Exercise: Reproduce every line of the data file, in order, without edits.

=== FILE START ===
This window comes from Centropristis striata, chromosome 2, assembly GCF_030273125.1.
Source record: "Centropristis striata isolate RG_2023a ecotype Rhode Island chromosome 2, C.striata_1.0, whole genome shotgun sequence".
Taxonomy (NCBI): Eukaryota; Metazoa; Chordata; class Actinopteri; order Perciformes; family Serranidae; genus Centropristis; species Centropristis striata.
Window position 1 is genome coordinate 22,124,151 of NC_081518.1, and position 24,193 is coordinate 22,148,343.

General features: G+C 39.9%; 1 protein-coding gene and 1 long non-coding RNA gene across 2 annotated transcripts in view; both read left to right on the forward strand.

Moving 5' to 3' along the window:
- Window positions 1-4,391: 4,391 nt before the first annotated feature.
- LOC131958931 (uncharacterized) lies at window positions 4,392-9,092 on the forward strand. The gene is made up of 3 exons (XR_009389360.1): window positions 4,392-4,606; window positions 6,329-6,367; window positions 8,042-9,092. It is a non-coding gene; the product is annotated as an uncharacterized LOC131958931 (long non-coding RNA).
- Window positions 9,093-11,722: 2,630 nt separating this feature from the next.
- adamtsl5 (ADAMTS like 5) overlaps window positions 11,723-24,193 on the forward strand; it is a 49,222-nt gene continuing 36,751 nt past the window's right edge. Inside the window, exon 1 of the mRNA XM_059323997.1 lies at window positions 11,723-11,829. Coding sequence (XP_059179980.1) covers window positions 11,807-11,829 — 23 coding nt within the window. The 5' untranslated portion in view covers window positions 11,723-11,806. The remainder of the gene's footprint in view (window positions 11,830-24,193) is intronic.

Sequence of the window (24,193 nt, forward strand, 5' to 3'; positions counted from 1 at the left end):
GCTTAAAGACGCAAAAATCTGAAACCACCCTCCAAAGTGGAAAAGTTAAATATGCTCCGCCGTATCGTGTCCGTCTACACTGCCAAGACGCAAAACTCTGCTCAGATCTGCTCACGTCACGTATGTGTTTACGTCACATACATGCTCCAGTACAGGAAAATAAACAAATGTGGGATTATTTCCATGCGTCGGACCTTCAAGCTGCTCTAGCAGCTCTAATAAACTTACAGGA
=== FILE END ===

This window comes from Centropristis striata, chromosome 2, assembly GCF_030273125.1.
Source record: "Centropristis striata isolate RG_2023a ecotype Rhode Island chromosome 2, C.striata_1.0, whole genome shotgun sequence".
Taxonomy (NCBI): Eukaryota; Metazoa; Chordata; class Actinopteri; order Perciformes; family Serranidae; genus Centropristis; species Centropristis striata.
Window position 1 is genome coordinate 22,124,151 of NC_081518.1, and position 24,193 is coordinate 22,148,343.

General features: G+C 39.9%; 1 protein-coding gene and 1 long non-coding RNA gene across 2 annotated transcripts in view; both read left to right on the forward strand.

Moving 5' to 3' along the window:
- Window positions 1-4,391: 4,391 nt before the first annotated feature.
- LOC131958931 (uncharacterized) lies at window positions 4,392-9,092 on the forward strand. The gene is made up of 3 exons (XR_009389360.1): window positions 4,392-4,606; window positions 6,329-6,367; window positions 8,042-9,092. It is a non-coding gene; the product is annotated as an uncharacterized LOC131958931 (long non-coding RNA).
- Window positions 9,093-11,722: 2,630 nt separating this feature from the next.
- adamtsl5 (ADAMTS like 5) overlaps window positions 11,723-24,193 on the forward strand; it is a 49,222-nt gene continuing 36,751 nt past the window's right edge. Inside the window, exon 1 of the mRNA XM_059323997.1 lies at window positions 11,723-11,829. Coding sequence (XP_059179980.1) covers window positions 11,807-11,829 — 23 coding nt within the window. The 5' untranslated portion in view covers window positions 11,723-11,806. The remainder of the gene's footprint in view (window positions 11,830-24,193) is intronic.

Sequence of the window (24,193 nt, forward strand, 5' to 3'; positions counted from 1 at the left end):
GCTTAAAGACGCAAAAATCTGAAACCACCCTCCAAAGTGGAAAAGTTAAATATGCTCCGCCGTATCGTGTCCGTCTACACTGCCAAGACGCAAAACTCTGCTCAGATCTGCTCACGTCACGTATGTGTTTACGTCACATACATGCTCCAGTACAGGAAAATAAACAAATGTGGGATTATTTCCATGCGTCGGACCTTCAAGCTGCTCTAGCAGCTCTAATAAACTTACAGGA